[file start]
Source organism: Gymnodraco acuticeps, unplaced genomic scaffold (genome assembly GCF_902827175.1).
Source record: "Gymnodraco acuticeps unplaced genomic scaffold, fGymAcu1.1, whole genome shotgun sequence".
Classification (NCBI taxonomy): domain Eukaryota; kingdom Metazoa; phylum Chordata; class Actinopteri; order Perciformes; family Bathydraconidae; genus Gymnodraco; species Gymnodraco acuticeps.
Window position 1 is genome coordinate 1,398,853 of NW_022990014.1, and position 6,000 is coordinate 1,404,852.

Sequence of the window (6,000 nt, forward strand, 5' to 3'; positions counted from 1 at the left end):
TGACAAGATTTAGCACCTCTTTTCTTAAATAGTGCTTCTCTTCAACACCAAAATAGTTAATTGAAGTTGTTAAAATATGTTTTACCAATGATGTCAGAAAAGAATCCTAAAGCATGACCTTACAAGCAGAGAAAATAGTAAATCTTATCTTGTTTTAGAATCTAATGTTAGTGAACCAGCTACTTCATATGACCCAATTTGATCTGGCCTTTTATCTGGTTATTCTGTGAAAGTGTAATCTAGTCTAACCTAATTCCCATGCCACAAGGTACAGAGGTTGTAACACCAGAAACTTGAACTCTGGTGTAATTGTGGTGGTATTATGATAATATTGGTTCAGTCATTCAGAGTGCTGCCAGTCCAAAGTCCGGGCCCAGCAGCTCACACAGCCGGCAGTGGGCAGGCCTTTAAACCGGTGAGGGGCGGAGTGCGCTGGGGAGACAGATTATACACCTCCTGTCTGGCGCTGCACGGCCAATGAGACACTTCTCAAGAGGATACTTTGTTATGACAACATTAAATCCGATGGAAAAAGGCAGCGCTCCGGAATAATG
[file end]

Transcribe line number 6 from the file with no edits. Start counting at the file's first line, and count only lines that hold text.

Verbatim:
TGACAAGATTTAGCACCTCTTTTCTTAAATAGTGCTTCTCTTCAACACCAAAATAGTTAATTGAAGTTGTTAAAATATGTTTTACCAATGATGTCAGAAAAGAATCCTAAAGCATGACCTTACAAGCAGAGAAAATAGTAAATCTTATCTTGTTTTAGAATCTAATGTTAGTGAACCAGCTACTTCATATGACCCAATTTGATCTGGCCTTTTATCTGGTTATTCTGTGAAAGTGTAATCTAGTCTAACCTAATTCCCATGCCACAAGGTACAGAGGTTGTAACACCAGAAACTTGAACTCTGGTGTAATTGTGGTGGTATTATGATAATATTGGTTCAGTCATTCAGAGTGCTGCCAGTCCAAAGTCCGGGCCCAGCAGCTCACACAGCCGGCAGTGGGCAGGCCTTTAAACCGGTGAGGGGCGGAGTGCGCTGGGGAGACAGATTATACACCTCCTGTCTGGCGCTGCACGGCCAATGAGACACTTCTCAAGAGGATACTTTGTTATGACAACATTAAATCCGATGGAAAAAGGCAGCGCTCCGGAATAATG